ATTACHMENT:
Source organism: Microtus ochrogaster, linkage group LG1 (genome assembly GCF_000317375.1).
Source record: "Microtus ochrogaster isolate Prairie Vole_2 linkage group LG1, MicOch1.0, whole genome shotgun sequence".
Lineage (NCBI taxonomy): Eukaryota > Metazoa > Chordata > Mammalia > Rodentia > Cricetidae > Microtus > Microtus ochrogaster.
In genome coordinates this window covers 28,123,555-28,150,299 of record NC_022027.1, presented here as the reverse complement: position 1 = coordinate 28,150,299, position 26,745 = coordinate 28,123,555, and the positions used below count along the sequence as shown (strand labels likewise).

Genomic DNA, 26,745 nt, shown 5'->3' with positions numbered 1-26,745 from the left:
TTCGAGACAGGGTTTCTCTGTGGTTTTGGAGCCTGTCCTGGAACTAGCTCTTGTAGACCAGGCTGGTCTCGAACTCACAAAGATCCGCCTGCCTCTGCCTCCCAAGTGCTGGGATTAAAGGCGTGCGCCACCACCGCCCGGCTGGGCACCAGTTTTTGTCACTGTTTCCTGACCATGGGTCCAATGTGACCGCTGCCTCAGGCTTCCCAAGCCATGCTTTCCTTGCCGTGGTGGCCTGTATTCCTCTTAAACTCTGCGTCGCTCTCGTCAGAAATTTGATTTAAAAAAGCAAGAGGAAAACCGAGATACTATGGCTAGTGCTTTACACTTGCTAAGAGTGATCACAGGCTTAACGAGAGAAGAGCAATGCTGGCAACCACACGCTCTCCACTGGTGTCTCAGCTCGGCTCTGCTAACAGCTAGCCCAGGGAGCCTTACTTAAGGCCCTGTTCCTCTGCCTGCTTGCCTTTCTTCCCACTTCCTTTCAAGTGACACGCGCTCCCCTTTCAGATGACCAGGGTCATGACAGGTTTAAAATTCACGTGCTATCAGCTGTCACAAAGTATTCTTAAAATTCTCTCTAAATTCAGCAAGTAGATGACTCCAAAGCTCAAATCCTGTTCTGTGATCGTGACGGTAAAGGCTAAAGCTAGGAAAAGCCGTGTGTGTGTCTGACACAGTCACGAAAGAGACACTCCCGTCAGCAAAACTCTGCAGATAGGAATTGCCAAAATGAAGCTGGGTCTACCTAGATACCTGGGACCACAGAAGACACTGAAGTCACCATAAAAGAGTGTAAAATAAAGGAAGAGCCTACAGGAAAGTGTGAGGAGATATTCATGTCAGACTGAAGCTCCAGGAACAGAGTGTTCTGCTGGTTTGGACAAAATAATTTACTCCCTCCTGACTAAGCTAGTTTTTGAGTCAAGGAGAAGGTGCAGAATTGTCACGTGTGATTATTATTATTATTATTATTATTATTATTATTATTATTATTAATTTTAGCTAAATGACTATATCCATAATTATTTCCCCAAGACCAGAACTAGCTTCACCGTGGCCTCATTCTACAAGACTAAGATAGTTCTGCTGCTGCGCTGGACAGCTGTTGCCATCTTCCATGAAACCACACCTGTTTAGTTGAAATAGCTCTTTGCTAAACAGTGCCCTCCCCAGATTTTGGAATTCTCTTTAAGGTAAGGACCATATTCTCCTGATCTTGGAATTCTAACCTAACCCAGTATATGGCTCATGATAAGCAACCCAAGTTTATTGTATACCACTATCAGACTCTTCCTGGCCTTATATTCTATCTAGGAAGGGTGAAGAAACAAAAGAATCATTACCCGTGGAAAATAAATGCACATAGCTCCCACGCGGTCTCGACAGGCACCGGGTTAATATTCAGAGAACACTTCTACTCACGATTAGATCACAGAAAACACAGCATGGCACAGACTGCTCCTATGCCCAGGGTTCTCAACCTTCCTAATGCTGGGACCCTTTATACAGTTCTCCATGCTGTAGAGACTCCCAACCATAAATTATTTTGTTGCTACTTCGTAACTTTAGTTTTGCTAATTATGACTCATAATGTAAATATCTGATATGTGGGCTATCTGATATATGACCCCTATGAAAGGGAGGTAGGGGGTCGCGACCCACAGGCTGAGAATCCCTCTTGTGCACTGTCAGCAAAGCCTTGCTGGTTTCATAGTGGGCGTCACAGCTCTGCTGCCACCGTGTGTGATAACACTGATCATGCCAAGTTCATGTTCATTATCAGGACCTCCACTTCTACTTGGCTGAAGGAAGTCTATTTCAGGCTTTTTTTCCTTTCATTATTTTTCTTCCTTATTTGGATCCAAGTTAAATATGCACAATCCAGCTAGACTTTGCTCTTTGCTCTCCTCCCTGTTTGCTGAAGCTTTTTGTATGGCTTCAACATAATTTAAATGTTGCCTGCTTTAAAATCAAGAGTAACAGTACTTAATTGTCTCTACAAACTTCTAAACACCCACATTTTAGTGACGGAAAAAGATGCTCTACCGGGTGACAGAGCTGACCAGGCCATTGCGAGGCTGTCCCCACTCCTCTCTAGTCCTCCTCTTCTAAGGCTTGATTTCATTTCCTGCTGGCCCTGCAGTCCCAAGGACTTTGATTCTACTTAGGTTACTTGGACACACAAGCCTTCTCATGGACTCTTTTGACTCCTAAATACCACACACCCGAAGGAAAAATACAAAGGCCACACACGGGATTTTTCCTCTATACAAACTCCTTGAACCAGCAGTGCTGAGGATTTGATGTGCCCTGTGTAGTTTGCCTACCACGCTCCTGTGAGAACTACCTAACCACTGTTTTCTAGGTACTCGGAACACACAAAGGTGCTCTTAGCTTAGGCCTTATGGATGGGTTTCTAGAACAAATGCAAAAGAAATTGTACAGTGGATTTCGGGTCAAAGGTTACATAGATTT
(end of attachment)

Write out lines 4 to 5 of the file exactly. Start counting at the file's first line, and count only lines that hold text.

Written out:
In genome coordinates this window covers 28,123,555-28,150,299 of record NC_022027.1, presented here as the reverse complement: position 1 = coordinate 28,150,299, position 26,745 = coordinate 28,123,555, and the positions used below count along the sequence as shown (strand labels likewise).

Genomic DNA, 26,745 nt, shown 5'->3' with positions numbered 1-26,745 from the left: